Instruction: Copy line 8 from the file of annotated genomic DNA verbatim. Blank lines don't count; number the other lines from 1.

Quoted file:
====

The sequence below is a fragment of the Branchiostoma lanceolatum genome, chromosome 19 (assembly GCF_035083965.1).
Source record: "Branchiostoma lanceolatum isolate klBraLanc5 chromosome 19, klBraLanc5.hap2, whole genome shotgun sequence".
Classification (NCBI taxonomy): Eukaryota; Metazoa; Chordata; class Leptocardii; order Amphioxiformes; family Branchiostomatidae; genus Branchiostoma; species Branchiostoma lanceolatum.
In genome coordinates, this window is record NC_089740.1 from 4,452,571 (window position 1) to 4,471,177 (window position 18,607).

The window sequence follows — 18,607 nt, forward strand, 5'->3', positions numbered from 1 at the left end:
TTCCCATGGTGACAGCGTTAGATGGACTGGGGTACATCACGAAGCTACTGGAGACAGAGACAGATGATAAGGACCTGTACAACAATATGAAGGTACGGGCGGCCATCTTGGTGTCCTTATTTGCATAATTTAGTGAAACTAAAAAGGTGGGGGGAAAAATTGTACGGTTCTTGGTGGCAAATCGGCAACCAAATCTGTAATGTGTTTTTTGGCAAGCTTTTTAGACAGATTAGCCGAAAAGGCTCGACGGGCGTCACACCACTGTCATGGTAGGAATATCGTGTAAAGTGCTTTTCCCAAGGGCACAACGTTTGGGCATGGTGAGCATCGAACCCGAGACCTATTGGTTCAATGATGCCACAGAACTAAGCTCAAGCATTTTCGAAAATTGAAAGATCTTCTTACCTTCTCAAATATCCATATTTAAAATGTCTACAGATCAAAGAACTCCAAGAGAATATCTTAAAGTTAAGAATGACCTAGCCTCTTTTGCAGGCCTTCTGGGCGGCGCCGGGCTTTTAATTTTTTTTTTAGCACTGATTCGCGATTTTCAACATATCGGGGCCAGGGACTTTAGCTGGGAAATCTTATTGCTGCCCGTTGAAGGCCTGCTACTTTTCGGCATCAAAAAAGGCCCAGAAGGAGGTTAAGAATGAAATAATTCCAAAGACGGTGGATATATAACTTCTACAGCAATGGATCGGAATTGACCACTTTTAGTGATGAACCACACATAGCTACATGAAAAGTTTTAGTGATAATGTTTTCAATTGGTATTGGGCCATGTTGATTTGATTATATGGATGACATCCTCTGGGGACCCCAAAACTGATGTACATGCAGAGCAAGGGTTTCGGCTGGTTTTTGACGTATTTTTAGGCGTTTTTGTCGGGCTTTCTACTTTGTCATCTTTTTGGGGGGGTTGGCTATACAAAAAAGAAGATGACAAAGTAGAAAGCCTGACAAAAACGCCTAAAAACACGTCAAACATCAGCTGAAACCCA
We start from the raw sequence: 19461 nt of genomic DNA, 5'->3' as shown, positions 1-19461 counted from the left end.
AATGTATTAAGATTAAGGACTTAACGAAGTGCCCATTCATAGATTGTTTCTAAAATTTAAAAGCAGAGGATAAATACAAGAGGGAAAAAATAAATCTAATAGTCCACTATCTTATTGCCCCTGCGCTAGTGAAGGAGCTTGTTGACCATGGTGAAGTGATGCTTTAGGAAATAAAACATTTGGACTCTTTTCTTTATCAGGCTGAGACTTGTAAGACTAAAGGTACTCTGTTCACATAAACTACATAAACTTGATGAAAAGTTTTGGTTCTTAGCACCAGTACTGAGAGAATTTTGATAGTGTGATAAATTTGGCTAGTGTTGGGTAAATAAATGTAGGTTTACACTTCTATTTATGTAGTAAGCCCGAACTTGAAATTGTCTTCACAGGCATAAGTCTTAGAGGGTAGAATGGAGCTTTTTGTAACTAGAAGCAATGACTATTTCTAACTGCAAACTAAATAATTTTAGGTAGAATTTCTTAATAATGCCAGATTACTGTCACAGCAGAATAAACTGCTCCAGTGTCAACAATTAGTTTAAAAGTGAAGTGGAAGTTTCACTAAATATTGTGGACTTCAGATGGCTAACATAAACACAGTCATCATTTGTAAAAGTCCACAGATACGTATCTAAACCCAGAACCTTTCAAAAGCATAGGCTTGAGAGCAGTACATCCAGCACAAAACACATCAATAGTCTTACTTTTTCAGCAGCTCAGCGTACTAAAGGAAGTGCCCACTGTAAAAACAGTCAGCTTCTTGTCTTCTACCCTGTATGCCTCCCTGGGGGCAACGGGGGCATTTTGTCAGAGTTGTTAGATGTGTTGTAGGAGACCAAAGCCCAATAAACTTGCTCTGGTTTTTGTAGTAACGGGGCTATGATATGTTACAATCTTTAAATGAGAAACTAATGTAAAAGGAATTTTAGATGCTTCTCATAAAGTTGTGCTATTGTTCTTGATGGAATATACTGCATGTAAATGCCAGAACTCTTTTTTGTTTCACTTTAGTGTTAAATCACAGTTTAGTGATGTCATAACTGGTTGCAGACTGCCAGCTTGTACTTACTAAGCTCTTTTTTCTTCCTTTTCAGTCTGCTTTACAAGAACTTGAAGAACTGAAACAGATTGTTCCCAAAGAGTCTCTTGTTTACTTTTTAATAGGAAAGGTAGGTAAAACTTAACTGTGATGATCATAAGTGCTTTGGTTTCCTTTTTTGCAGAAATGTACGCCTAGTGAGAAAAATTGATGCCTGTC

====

AATGTATTAAGATTAAGGACTTAACGAAGTGCCCATTCATAGATTGTTTCTAAAATTTAAAAGCAGAGGATAAATACAAGAGGGAAAAAATAAATCTAATAGTCCACTATCTTATTGCCCCTGCGCTAGTGAAGGAGCTTGTTGACCATGGTGAAGTGATGCTTTAGGAAATAAAACATTTGGACTCTTTTCTTTATCAGGCTGAGACTTGTAAGACTAAAGGTACTCTGTTCACATAAACTACATAAACTTGATGAAAAGTTTTGGTTCTTAGCACCAGTACTGAGAGAATTTTGATAGTGTGATAAATTTGGCTAGTGTTGGGTAAATAAATGTAGGTTTACACTTCTATTTATGTAGTAAGCCCGAACTTGAAATTGTCTTCACAGGCATAAGTCTTAGAGGGTAGAATGGAGCTTTTTGTAACTAGAAGCAATGACTATTTCTAACTGCAAACTAAATAATTTTAGGTAGAATTTCTTAATAATGCCAGATTACTGTCACAGCAGAATAAACTGCTCCAGTGTCAACAATTAGTTTAAAAGTGAAGTGGAAGTTTCACTAAATATTGTGGACTTCAGATGGCTAACATAAACACAGTCATCATTTGTAAAAGTCCACAGATACGTATCTAAACCCAGAACCTTTCAAAAGCATAGGCTTGAGAGCAGTACATCCAGCACAAAACACATCAATAGTCTTACTTTTTCAGCAGCTCAGCGTACTAAAGGAAGTGCCCACTGTAAAAACAGTCAGCTTCTTGTCTTCTACCCTGTATGCCTCCCTGGGGGCAACGGGGGCATTTTGTCAGAGTTGTTAGATGTGTTGTAGGAGACCAAAGCCCAATAAACTTGCTCTGGTTTTTGTAGTAACGGGGCTATGATATGTTACAATCTTTAAATGAGAAACTAATGTAAAAGGAATTTTAGATGCTTCTCATAAAGTTGTGCTATTGTTCTTGATGGAATATACTGCATGTAAATGCCAGAACTCTTTTTTGTTTCACTTTAGTGTTAAATCACAGTTTAGTGATGTCATAACTGGTTGCAGACTGCCAGCTTGTACTTACTAAGCTCTTTTTTCTTCCTTTTCAGTCTGCTTTACAAGAACTTGAAGAACTGAAACAGATTGTTCCCAAAGAGTCTCTTGTTTACTTTTTAATAGGAAAGGTAGGTAAAACTTAACTGTGATGATCATAAGTGCTTTGGTTTCCTTTTTTGCAGAAATGTACGCCTAGTGAGAAAAATTGATGCCTGTC